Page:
PPE Use Protects Us Against Coronavirus, but It’s Harming the Oceans

disposable face mask found on the beach

Did you know that 91% of the plastic produced has never been recycled? Yet calls to eliminate single-use plastics have been lost in the panic of a new pandemic and the rush to secure personal protective equipment (PPE). And many of these items — including disposable masks, gloves, and antibacterial wipes — are designed for one-time use.

Unfortunately, so many people improperly dispose of PPE that we are experiencing a “plastic pandemic” on our streets, public transport, green space, and beaches, according to the Alliance to End Plastic Waste’s Jacob Duer. Improperly discarded PPE is already contributing to plastic pollution in the world’s oceans.

Here’s why this is a problem and what you and your community can do to reduce PPE waste.

The Problem: PPE in Our Oceans

Gary Stokes, the founder of marine conservation group OceansAsia, reported collecting 70 masks along 100 yards of beach near Hong Kong during a trip to the uninhabited Soko Islands in February when the pandemic had only just begun.

Here’s how they got there: When we don’t throw waste into a secure garbage can, wind can blow it into the gutter where it mixes with rainwater and is washed out to the rivers and sea. From there, it washes to near and far shores.

Marine animals like turtles and fish often mistake this waste for food. Ingesting it can lead to a slow and painful death. And plastic waste, like gloves, never fully degrades in water. Instead, it breaks into smaller pieces called microplastics.

Plastics are, pun intended, a mixed bag. Today, many consider them a necessary evil: Masks are proven to slow the spread of COVID-19, and when we don’t wear them correctly, more people become sick, hospitals use more resources, and we create more waste.

Currently, we use approximately 129 billion face masks every single month.

What We Can Do to Reduce PPE Waste

Due to both material and contamination issues, single-use PPE can’t be recycled in your curbside bin (and check out TerraCycle’s paid option for recycling disposable gloves). That has not translated into high PPE recycling rates, so we must use less of it and dispose of what we use correctly.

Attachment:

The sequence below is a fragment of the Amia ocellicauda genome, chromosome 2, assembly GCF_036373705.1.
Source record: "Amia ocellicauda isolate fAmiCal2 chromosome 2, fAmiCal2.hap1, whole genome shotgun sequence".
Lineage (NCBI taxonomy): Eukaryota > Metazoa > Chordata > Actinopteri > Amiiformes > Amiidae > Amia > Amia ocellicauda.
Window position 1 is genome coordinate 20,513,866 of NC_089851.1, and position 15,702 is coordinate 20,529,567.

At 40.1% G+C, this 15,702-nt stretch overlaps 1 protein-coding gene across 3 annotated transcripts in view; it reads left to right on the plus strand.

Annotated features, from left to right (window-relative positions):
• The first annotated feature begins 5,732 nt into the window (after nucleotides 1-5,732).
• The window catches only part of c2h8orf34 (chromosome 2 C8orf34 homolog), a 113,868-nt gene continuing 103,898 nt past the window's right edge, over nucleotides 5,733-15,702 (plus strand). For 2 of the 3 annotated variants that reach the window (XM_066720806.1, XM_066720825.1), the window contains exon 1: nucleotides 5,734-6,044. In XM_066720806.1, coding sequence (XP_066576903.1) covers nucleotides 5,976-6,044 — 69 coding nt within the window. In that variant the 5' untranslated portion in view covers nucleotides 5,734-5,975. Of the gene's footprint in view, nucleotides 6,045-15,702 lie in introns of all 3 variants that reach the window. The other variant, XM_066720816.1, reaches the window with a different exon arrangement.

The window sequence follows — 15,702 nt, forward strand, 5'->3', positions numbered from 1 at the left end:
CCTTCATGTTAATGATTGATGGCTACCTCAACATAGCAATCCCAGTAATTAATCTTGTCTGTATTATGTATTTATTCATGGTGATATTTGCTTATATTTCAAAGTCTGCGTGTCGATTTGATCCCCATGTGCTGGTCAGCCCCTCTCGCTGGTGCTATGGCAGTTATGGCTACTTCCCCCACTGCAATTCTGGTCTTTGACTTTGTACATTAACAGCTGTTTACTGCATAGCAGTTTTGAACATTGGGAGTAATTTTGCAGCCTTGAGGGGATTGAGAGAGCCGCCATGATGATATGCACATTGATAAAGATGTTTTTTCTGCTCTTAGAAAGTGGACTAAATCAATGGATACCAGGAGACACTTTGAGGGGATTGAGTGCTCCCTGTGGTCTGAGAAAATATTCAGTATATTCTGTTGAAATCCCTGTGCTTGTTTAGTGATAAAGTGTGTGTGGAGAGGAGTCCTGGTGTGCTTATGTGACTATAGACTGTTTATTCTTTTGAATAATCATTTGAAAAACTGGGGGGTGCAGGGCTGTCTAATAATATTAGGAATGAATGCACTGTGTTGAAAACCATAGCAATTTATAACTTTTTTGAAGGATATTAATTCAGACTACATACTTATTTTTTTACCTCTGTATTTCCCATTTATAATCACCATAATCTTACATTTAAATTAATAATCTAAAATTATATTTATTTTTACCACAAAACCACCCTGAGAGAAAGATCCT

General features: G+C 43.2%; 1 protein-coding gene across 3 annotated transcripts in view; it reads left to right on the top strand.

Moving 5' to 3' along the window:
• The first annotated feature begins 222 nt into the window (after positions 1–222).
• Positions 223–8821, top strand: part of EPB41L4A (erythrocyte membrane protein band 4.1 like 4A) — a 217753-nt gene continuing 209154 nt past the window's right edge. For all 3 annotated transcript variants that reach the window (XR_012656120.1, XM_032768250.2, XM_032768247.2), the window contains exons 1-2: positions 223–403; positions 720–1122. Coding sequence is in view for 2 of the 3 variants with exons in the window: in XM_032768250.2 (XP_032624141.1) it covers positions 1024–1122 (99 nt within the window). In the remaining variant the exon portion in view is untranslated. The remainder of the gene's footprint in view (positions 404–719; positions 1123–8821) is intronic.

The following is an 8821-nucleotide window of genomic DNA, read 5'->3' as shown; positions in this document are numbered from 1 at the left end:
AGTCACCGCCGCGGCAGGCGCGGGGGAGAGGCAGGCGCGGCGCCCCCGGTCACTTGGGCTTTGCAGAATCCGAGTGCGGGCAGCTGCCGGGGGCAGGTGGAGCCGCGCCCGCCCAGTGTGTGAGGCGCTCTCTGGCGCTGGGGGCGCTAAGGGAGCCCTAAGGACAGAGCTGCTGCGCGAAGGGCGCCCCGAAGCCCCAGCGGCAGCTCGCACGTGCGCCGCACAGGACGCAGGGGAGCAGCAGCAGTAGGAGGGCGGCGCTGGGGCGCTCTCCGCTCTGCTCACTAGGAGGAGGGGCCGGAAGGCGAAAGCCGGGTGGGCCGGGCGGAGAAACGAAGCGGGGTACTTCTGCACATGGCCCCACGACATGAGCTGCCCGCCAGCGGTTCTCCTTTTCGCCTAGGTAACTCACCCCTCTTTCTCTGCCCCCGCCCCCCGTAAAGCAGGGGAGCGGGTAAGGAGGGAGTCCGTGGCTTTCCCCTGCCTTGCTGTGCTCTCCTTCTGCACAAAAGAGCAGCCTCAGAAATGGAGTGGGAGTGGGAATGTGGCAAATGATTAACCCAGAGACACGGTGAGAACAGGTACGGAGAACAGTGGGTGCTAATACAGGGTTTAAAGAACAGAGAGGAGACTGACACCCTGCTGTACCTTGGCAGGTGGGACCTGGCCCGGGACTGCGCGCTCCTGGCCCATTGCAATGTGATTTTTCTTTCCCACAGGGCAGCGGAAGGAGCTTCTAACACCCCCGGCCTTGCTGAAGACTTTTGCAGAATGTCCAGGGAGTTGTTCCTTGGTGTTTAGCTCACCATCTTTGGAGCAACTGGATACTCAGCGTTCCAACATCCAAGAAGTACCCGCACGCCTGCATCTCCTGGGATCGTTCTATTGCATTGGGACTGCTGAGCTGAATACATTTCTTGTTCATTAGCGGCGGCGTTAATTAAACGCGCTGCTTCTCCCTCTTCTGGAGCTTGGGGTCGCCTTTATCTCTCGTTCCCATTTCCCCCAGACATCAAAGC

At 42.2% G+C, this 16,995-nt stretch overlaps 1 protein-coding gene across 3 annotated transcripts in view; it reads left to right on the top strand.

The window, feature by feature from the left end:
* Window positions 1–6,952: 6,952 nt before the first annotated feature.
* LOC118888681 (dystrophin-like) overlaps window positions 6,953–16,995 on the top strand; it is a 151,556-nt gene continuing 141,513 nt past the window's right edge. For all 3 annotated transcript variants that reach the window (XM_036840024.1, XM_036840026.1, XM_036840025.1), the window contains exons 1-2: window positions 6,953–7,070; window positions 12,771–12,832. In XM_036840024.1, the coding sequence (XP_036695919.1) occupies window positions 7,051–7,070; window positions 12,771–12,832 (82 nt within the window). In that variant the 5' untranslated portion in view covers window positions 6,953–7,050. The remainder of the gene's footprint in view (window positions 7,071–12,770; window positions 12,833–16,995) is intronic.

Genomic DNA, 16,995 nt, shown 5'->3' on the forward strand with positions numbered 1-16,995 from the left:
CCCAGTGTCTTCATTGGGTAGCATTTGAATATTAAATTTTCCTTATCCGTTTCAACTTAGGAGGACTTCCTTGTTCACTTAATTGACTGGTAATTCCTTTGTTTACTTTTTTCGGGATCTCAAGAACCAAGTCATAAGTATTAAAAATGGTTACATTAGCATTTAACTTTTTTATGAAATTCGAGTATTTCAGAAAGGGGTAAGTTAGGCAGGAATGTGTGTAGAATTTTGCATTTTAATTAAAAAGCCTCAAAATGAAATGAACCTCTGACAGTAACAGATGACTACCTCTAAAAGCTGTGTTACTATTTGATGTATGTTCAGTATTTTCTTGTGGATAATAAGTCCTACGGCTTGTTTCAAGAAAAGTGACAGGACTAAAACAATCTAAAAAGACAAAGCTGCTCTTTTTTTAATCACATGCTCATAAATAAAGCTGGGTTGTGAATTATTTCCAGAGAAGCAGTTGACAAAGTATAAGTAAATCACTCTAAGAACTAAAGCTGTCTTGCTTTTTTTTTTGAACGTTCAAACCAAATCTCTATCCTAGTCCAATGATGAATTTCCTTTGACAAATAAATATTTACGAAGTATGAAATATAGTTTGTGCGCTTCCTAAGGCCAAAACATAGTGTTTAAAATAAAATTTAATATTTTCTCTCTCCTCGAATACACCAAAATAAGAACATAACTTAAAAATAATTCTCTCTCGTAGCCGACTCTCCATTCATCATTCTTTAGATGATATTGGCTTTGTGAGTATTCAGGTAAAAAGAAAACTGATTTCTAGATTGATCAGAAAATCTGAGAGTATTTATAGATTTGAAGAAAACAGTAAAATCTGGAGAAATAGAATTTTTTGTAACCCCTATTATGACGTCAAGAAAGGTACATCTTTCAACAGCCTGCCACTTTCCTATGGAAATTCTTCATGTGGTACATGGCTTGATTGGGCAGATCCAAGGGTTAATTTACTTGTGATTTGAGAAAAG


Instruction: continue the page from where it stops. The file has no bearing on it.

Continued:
Say No to Single-Use

The World Health Organization recommends fabric masks, which are at least equally effective as their short-term counterparts. Their website offers guidance for sewing, caring for, and wearing your fabric mask correctly. To keep yourself and others safe, disinfect and change your reusable mask regularly.

Wash your hands frequently, for at least 20 seconds each time, instead of using plastic gloves or hand sanitizer. Hot water and soap are the best way to prevent the spread of infection.

Discard Single-Use PPE Safely

Disposing of PPE improperly puts essential workers and your neighbors at risk of getting infected. Take an extra step to protect them before placing your masks and gloves in a recycling bin.

Use a reusable bag that can be sealed to store used PPE while on the go and dispose of it in the bin at home, sealing the bag before pick-up.

Make It Easier to Properly Dispose of PPE

Businesses can use behavioral insights to combat PPE litter and “[make] trash cans convenient and conspicuous by tracing a path to them with green foot-step stickers, or [place] more of them in a given area” where people commonly remove PPE.

Use Educational Messaging

People respond well to motivational messaging and concrete calls-to-action in PPE disposal areas. Research has found that “emphasizing people’s duty to protect frontline workers can be effective.”

Enforce Littering Fines

Municipalities in Massachusetts and New York have imposed hefty fines on PPE littering, yet the threat is not enough to stop bad behavior when fines are not enforced.

The best road may be to combine existing fines with educational campaigns to mobilize the public and create a collaborative rather than punishing atmosphere. When it comes to protecting our oceans, we’re all in this together.

Feature image courtesy of Brian Yurasits on Unsplash.

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